Concepts and Connectionism
• What might work and what won’t
• Remember Pinker and “mentalese” as
we discuss these examples
Categories and Terms
• Exemplar – Individual members of a
• Rule – A precise definition of the
criteria for a category
• Prototype – Specifies the properties
that are most likely to be true of a
For each category, assign the number “1” to the
best exemplar, “2” to the second best, “3” to the
third best, “4” to the fourth best, and “5” to the
worst member of the category.
Typicality Gradients
• Sentence verification experiments
Prototypes vs. Exemplars
• Prototype theory – We have one “ideal”
member of a category and we make
judgments by comparing a stimulus to the
ideal (which may not be an exemplar!).
• Exemplar theory – We have lots of
exemplars stored and we make judgments
by comparing a stimulus to all exemplars
and adding up the result.
How does Classification Emerge?
Rosch provided evidence for the idea that the basic level is
“psychologically privileged.” We start at the middle.
- Categories at the middle level are most consistent
across cultures, easiest to process, and members are
more clearly grouped (What else do you notice?)
A parallel-distributed-processing (PDP) network.
All seven units carry the message for both
animals. The pattern of activity determines
what you are thinking about.
Learning in a PDP network.
(a) Initially presenting canary
causes a pattern of activation
in the output units that is
different than the pattern that
stands for canary. (b) An error
signal is transmitted back
through the network to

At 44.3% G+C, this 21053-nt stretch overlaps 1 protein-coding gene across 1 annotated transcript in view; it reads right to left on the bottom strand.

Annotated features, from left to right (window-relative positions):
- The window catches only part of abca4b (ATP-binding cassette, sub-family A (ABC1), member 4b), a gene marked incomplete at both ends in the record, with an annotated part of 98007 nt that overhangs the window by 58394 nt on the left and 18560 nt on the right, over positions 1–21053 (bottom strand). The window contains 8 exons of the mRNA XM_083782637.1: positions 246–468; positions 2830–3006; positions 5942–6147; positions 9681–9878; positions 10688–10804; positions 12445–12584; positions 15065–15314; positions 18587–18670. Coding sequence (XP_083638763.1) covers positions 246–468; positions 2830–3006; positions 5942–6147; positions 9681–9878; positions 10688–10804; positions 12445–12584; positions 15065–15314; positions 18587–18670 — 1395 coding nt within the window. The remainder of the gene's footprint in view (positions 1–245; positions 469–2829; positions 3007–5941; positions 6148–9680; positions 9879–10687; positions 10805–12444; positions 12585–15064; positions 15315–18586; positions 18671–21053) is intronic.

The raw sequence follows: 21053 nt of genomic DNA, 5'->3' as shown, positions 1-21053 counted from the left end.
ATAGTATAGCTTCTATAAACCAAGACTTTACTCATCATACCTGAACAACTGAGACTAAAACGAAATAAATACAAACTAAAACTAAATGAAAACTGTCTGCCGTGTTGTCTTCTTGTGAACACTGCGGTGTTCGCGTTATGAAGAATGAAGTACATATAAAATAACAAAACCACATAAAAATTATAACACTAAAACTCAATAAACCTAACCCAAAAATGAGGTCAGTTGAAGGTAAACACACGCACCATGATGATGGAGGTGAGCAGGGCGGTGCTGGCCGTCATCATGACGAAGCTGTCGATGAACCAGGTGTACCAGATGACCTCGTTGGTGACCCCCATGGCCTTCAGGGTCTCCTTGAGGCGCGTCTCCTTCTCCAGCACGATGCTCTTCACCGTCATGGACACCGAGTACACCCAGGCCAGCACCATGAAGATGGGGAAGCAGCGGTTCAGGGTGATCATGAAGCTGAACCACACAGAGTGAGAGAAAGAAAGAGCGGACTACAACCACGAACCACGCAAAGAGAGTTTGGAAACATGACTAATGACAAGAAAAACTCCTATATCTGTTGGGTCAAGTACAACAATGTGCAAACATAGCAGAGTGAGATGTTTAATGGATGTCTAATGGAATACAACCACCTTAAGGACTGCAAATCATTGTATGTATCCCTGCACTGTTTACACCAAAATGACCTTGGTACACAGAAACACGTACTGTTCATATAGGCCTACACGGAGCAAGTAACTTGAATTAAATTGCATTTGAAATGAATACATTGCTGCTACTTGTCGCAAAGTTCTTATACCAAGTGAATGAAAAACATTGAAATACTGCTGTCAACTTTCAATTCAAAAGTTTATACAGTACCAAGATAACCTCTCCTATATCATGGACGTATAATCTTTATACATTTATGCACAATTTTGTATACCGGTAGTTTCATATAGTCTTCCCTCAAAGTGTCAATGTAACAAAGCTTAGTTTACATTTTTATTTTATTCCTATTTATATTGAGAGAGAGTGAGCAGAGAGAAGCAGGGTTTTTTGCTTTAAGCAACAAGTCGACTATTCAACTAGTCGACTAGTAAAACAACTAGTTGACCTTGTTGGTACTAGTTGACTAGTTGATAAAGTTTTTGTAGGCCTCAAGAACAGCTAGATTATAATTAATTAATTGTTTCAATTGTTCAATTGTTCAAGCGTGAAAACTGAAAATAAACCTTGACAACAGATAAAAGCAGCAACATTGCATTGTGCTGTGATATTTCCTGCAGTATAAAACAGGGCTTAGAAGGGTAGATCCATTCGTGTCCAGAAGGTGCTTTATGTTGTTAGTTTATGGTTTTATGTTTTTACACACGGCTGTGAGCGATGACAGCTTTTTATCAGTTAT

indicate how weights need to
be changed to achieve the
correct output response.
continued on next slide
Figure 8.30c (p. 300)
(c) After the processes in (a) and (b) are repeated many times, the
network has learned to respond correctly to canary.
Pros and Cons of PDP
• Uses the rules of the nervous system
• Uses rules of learning
– Try, get feedback, adjust, try again
• Exhibits graceful degradation
• Can’t explain fast learning
• New learning will compromise old knowledge
• May explain some kind of learning, but not all.
The Excel Worksheet
• The worksheet is the area where you enter all
your data.
• It is divided into vertical columns labeled A, B,
C,…, and horizontal rows labeled 1, 2,3,…
• A cell is the intersection of a row and a column.
For example, cell D4 is found where column D
intersects row 4.
Entering Data (cont)
 In
Excel there are two types of data
– The first type, a Value, is
either numeric data or a
formula that generates
numeric data.
– The second type of data is
called a Label. A Label is
any string of characters
(letters or numbers) that is
used for descriptive
purposes rather than as a
numeric value or formula.
• Formulas are entered into cells to do
• A Formula must start with an = sign. The = sign
lets Excel know that the formula is not a label
(see previous slide).
• A Formula can contain many mathematical
symbols including addition (+), subtraction (-),
multiplication (*), division (/), and